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Stationary Points of an implicitly defined function? 
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#1
Mar807, 08:01 AM

P: 67

Hi
i just got a short question about definition if i got an implicitly defined function g(x,y,z) = 0 and then be asked whether g hast stationary points. How to answer that intuitively iīd say no g = 0 = constant hence no stationary points but if i do grad(g) = ( 0,0,0) i get stationary points. So whatīs the answer for this ? And if itīs the grad(g) thing how to interpret that kind of stationary point geometricaly. Thanks and bye :) 


#2
Mar807, 08:50 AM

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P: 8,307

I don't understand what you're doing here. [tex]\nabla g=\frac{\partial g}{\partial x}\bold{i}+\frac{\partial g}{\partial y}\bold{j}+\frac{\partial g}{\partial z}\bold{k}[/tex]. But this is identically zero, if g=0 (unless I'm missing something obvious).



#3
Mar807, 11:48 AM

P: 240

He is seeing a contradiction between 2 statements:
if grad(g) = ( 0,0,0) then there is stationary points and if g(x,y,z) = 0 then there is no stationary points. since g(x,y,z) = 0 then grad(g) = ( 0,0,0) I think that what he means. 


#4
Mar807, 11:55 AM

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Stationary Points of an implicitly defined function?
If it is a surface defined by g(x,y,z)=0 (a level surface), there is no need that grad(g)=0. What would be zero is grad(g).t for t a tangent vector to the surface.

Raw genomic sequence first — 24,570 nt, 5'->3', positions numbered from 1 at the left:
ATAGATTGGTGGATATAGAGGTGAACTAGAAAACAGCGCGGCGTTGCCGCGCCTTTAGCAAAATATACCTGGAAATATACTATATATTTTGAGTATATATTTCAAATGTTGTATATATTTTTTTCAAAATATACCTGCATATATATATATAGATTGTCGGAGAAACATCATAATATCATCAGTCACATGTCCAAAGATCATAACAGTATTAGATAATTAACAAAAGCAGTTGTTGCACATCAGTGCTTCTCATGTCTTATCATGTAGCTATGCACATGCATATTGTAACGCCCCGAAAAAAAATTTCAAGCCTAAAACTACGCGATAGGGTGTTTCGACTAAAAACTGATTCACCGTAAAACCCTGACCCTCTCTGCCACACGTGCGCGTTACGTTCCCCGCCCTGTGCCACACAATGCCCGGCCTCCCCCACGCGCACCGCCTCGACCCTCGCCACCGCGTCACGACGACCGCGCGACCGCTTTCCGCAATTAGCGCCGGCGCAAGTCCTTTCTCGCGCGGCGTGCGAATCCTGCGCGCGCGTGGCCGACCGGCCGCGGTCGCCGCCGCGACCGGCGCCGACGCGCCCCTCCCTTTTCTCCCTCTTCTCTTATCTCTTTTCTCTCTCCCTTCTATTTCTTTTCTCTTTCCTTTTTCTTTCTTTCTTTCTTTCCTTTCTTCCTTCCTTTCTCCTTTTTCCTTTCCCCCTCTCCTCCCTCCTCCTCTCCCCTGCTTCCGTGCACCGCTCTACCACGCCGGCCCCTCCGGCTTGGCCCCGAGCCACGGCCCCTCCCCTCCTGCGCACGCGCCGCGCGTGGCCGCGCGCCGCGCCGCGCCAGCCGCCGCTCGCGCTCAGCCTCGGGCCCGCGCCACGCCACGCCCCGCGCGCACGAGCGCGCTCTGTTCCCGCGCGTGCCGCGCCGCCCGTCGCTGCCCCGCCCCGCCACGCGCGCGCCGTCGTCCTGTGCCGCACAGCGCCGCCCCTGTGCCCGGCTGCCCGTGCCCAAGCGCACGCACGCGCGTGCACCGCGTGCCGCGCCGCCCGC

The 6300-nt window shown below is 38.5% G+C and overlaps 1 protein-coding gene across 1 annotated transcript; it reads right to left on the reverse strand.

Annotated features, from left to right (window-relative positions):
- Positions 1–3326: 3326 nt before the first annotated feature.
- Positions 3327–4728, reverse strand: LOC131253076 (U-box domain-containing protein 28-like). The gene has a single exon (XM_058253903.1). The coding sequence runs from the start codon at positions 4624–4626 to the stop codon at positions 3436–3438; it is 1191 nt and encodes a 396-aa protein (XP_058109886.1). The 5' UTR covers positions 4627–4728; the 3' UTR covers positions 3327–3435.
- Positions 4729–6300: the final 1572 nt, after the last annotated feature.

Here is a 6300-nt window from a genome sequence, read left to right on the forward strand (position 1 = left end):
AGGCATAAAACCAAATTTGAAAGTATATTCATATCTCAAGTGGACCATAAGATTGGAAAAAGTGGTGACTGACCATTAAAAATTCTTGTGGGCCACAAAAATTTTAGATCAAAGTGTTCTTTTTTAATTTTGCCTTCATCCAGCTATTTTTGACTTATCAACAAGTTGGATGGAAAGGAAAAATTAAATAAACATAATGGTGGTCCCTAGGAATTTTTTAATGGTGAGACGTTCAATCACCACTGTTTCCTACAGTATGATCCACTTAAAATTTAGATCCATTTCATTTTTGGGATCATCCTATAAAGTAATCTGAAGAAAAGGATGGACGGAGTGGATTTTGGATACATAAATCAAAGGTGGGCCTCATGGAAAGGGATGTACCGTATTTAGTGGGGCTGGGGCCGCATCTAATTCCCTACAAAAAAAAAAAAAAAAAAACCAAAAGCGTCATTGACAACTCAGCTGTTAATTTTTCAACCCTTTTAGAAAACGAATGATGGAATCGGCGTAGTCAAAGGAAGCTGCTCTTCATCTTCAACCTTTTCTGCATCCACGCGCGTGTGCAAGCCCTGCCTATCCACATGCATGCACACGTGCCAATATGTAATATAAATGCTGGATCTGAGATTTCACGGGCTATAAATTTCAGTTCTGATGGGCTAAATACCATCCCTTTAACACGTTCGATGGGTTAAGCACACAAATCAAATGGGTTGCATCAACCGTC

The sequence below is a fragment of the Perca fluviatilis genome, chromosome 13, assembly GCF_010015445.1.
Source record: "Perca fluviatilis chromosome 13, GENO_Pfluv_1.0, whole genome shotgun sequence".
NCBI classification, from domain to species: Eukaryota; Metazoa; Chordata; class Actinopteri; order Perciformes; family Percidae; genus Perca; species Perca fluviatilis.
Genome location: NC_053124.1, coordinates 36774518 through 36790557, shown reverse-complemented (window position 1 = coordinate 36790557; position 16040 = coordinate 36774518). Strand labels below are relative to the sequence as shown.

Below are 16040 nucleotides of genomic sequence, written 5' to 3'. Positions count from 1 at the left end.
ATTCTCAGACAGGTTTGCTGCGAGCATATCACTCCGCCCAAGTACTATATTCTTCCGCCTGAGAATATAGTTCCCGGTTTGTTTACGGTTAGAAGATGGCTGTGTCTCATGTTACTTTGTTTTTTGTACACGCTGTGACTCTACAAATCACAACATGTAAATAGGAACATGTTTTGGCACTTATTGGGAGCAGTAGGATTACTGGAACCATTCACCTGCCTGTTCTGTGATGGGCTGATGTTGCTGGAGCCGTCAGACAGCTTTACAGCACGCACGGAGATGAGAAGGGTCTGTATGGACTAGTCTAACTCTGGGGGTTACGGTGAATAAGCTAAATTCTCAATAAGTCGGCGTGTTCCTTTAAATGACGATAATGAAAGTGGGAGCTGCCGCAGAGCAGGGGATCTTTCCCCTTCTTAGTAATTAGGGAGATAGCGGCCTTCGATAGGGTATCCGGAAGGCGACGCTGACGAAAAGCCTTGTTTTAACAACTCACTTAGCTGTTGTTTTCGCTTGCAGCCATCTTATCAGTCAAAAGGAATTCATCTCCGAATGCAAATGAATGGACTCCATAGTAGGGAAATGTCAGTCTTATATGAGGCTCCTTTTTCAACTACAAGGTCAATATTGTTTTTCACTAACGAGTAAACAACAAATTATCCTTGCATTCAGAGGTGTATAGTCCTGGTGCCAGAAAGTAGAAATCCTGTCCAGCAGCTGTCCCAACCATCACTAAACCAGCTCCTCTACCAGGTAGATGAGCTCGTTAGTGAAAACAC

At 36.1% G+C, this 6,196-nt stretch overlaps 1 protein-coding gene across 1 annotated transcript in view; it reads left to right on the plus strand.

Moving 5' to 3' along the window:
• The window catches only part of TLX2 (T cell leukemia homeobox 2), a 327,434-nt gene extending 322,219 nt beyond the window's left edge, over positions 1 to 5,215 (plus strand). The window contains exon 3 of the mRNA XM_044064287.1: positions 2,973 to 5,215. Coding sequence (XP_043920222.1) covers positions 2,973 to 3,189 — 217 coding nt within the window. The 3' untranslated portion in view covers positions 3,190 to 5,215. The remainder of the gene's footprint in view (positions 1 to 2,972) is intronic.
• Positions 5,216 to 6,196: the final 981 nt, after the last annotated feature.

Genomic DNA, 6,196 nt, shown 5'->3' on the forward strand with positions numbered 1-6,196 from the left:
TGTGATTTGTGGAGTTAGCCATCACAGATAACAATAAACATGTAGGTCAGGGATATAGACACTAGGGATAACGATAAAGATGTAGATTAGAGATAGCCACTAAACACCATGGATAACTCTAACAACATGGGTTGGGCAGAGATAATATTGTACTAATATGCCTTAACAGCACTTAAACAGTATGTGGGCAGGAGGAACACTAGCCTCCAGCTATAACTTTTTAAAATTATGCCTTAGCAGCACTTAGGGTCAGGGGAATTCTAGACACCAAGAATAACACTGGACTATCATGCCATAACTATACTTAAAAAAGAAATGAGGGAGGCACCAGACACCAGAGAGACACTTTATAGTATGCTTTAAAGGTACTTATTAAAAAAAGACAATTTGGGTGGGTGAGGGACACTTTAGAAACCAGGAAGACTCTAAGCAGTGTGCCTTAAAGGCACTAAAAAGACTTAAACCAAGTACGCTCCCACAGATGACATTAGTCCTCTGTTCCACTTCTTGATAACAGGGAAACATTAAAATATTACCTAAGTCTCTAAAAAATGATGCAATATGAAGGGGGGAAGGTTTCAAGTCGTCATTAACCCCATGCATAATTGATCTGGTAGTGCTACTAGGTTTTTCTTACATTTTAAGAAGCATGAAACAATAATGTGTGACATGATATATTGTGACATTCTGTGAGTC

#5
Mar807, 12:02 PM

P: 240

quick example:
g(x,y,z)=x+yz g(x,y,z)=0 grad(g)=i+jk 


#6
Mar807, 12:05 PM

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#7
Mar807, 12:49 PM

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Yes, I thought I was missing something. I don't quite know what I was doing in my last post!



#8
Mar807, 02:15 PM

P: 67




#9
Mar807, 02:21 PM

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Look at ziad1985's example. g(x,y,z)=0 in implicit function definition is not meant to mean g is zero everywhere.



#10
Mar807, 02:34 PM

P: 67

yea that´s what i understand in a sense it defines a z(x,y) or x(z,y) and so on so when i ask what stationary points does g have i mean what stationary points does z(x,y) have ?



#11
Mar807, 02:37 PM

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If you want stationary points of z(x,y), then find an expression for z(x,y), take partial derivatives wrt x and y and set them both equal to zero.



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